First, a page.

Tucked away in an obit on a physicist’s death this week was the latest reality check-slash-gut punch on the state of spending in our health system. Leon Lederman, aka the man who coined the phrase “God particle,” died Wednesday at 96. A few years back, he auctioned off his Nobel Prize medal for $ 765,000 to help pay for his health care costs. What happens when you don’t have one of those lying around?

Do you need a mental break from following the play-by-play of the Supreme Court battle? Well here’s what you may have missed in health care.

If you think you can escape the phrases “Medicare-for-All” or “preexisting conditions” over the next few weeks, I’m sorry to break the bad news. Both sides have homed in on those key talking points, and we’ll be hearing a lot on both topics for the foreseeable future.

On the Republican side: Candidates are urging voters to believe they’ll preserve the popular insurance protections on preexisting conditions, but it’s difficult to convey that message while there’s a GOP lawsuit underway that would strip them away. To try to get ahead of the issue, some Republican lawmakers released a (non-binding) resolution vowing to keep the guarantees. But with no details on how they’ll accomplish it (turns out it’s hard to get insurers to just offer desserts without eating your veggies, too), the topic remains a thorn in their side.

The Washington Post: GOP Candidates Pay the Price for Attempts to Kill Obamacare and Its Guarantee of Coverage For Preexisting Conditions

The Hill: Vulnerable House Republican Unveils Resolution on Pre-Existing Conditions

(Side note: President Donald Trump did offer a way to cover costs for guaranteed preexisting conditions coverage: getting “a little more money from China.” From The Washington Post.)

Over to the Dems, who have their own vulnerabilities: “Medicare-for-All” has become something of a litmus test for Democrats, especially for progressive candidates, but that doesn’t mean the plan hasn’t left them open to attack from the right. At the same time, moderates in the party would prefer to focus on shoring up the health law.

The Wall Street Journal: Some Democrats Want Medicare for All. Others Aren’t So Sure

The Washington Post Fact Checker: GOP Ads Falsely Depict Democrats As Supporters of Sanders’s Health Plan

And, if you’d like a blast from the past (or a peek into the future?), check out the preexisting conditions checklist for Iowa Farm Bureau plans (the ones the state can sell that don’t fall under health law restrictions).

The Hill: Iowa to Sell Health Plans That Can Disqualify People Based on Pre-Existing Conditions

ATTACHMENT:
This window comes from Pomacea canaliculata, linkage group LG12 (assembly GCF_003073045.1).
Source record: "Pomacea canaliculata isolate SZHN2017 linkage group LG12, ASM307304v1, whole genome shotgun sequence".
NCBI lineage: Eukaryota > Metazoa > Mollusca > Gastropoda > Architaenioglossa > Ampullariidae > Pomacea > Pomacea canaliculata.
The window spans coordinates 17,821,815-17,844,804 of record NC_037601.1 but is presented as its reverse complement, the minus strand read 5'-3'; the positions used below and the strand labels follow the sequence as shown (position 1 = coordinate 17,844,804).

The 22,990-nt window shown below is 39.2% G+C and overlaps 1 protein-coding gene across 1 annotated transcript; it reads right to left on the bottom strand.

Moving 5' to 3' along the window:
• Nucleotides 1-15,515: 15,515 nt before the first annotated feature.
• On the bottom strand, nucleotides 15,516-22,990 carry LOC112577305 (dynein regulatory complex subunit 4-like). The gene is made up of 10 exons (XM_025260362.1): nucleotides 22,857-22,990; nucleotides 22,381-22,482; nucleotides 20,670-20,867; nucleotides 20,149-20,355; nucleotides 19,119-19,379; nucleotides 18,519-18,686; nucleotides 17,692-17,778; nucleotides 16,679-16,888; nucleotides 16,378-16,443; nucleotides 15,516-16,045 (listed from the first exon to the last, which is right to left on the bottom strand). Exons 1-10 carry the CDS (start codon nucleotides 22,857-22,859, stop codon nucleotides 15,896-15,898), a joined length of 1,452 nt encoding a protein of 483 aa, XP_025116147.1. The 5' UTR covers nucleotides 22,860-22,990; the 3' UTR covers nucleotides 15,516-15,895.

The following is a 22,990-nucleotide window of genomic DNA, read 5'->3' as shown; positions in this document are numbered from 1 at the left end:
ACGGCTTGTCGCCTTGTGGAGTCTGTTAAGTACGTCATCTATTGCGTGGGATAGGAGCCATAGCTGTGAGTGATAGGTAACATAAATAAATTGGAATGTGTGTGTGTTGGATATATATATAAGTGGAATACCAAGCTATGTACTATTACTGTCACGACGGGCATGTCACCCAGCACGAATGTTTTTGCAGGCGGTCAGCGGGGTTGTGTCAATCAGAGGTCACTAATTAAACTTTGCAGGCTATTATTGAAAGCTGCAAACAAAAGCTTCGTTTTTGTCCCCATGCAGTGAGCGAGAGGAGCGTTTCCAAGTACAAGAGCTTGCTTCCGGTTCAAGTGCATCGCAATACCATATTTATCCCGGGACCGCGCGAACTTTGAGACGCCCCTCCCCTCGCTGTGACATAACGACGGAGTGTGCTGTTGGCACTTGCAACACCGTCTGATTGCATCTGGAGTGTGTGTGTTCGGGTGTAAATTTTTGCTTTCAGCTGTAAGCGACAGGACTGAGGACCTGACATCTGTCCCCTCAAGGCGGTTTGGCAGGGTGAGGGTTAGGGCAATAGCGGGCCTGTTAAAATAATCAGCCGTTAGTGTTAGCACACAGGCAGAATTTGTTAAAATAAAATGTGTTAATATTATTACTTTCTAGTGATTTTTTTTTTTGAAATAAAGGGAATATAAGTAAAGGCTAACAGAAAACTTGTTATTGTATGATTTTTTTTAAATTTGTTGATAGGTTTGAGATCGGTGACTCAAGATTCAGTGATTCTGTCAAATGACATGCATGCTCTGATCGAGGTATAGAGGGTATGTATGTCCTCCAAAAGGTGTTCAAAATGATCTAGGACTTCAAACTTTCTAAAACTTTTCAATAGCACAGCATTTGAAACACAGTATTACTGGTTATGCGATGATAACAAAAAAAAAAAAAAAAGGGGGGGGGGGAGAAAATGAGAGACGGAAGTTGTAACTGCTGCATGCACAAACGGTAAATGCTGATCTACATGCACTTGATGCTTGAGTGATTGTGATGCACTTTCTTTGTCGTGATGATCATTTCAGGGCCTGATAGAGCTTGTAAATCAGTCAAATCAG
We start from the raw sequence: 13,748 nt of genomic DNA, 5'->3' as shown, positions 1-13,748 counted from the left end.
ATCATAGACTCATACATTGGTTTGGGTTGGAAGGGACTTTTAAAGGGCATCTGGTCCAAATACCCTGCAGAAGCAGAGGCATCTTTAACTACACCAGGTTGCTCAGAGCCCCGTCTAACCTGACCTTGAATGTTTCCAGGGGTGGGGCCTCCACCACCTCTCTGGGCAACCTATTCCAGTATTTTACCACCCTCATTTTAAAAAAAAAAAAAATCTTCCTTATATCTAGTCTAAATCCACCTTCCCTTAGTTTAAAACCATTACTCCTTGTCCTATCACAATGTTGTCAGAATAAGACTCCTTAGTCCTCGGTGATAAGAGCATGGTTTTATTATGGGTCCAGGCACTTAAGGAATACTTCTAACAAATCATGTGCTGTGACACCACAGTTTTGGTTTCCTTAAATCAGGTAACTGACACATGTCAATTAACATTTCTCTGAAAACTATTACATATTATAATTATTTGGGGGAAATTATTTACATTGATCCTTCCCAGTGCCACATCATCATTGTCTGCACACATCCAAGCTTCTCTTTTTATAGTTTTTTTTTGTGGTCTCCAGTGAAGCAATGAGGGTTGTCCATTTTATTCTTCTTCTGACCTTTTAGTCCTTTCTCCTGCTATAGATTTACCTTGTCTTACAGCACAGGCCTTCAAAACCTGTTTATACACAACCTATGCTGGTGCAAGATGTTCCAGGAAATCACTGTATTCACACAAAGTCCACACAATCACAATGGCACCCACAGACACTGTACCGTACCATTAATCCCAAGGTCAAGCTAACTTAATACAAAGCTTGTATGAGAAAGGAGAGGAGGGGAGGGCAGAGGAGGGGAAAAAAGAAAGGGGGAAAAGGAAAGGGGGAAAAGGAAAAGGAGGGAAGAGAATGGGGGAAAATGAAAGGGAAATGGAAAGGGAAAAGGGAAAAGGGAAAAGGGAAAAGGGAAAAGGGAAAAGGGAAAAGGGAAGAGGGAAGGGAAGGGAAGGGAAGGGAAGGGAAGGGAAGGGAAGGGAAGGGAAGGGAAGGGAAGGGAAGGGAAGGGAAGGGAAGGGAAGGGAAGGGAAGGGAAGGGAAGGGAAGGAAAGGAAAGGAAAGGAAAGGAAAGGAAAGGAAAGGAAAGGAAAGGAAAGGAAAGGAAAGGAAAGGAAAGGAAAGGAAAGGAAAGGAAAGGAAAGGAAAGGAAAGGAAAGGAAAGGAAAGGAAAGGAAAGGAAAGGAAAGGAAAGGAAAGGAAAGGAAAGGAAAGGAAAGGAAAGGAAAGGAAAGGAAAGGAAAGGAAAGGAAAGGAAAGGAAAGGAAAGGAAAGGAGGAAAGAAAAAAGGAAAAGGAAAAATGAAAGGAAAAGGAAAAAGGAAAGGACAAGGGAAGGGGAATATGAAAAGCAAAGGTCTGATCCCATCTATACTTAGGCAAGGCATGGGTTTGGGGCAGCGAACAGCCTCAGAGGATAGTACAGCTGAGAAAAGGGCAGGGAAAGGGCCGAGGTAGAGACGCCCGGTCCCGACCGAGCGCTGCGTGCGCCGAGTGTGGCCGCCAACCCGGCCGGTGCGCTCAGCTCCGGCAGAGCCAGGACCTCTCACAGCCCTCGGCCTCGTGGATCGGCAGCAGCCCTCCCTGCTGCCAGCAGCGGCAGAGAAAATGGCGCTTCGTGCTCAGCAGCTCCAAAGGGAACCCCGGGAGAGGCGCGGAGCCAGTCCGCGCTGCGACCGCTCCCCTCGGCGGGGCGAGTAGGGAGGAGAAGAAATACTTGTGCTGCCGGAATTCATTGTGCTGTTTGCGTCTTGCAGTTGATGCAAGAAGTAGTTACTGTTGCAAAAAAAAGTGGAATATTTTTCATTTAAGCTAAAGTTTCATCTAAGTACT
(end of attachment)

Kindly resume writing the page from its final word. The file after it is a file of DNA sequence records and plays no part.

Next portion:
A lot of news coverage these days focuses on the individual marketplace, but a look at shifting costs for people who receive insurance through their employers paints a grim picture about why health care matters to many voters. Not only has the number of workers who face an annual deductible grown, but the average deductible has crept higher and higher for more than a decade.

The Associated Press: Survey: Companies Continue to Pass Health Costs to Workers

So, I’m not a negotiator. But apparently, if you can haggle, there are all sorts of lucrative clauses, side deals and kickbacks baked into the system that you can use to your advantage to get lower costs for care. Good luck! I’ll be over here wondering why we can’t all get that price.

NPR/ProPublica: Health Insurance Industry Insider to Employers: Learn to Negotiate

Hundreds of detained migrant children are being roused in the middle of the night for under-the-cover-of-darkness journeys to a tent city in West Texas. Advocates are alarmed that they’re being moved from shelters with formal schools and visits from legal representation to a pop-up tent city that has few such regulations in place.

The New York Times: Migrant Children Moved Under Cover of Darkness to a Texas Tent City

Meanwhile, a disturbing inspector general report found numerous safety violations at an immigration detention center in California, including nooses made from bedsheets in 15 of 20 cells (which were “not a high priority” to remove, guards said, per LAT’s coverage); detainees’ rotting teeth from delays to see dentists (and suggestions that they use string from their socks to floss); and more.

Los Angeles Times: Nooses in Cells, Rotting Teeth — Report Details Harsh Conditions at Adelanto Immigration Facility

Pharma failed to attach to the fast-moving opioid legislation its much-desired “doughnut hole” change, which would have let companies off the hook for paying to cover more drug costs for Medicare beneficiaries. But the industry is not giving up — and Congress might be more willing to play ball in the lame-duck session post-midterms.

Politico: Why Congress Is Poised to Give the Drug Industry a $ 4B Windfall

One street over. That’s all it took in a Washington state neighborhood for children to have a better chance of being lifted out of poverty. One street. A new, detailed (and very interesting) map looks at how location plays a part in the economic outcomes of children in low-income families. It’s also leaving advocates and city planners wondering if offering incentives to move into the neighborhoods with better statistics would be enough to change these families’ futures.

The New York Times: Detailed New National Maps Show How Neighborhoods Shape Children for Life

In the miscellaneous must-read file:

• Missouri is now down to one abortion clinic, and some of its laws are poised to land in the Supreme Court. Understanding the high-stakes legal developments that got the state to where it is a roller-coaster ride.

KCUR: Timeline: Abortion Restrictions in Missouri on a Possible Path to the U.S. Supreme Court

• Is a little radiation good for you? Like sunlight? That’s at least what Trump administration officials are betting on.

The Associated Press: Proposed Rule Change Worries Some About Radiation Regulation

• The lawsuits against Purdue Pharma have been likened to Big Tobacco’s reckoning in the 1990s. But experts see a big difference: The painkiller-maker will likely not have to pay nearly as much in the expected settlement.

Stat: Opioid Settlement Will Take Time, But May Cost Less Than the Big Tobacco Deal

• Time and again, following the money proves pretty interesting. Here’s a look at the industry behind “hardening” schools for mass shootings, and how it had stalled before the massacre in Parkland, Fla.

The Associated Press: Lawmakers Buy Industry Fix to Stop Mass School Shootings

• Australia is on track to all but eliminate cervical cancer in the coming decades. How did they do it? (Hint: It has to do with aggressive vaccination policies.)

The New York Times: In Australia, Cervical Cancer Could Soon Be Eliminated

Speaking of vaccinations, here’s your reminder to get your flu shot! Winter is coming.

Have a great weekend!

Kaiser Health News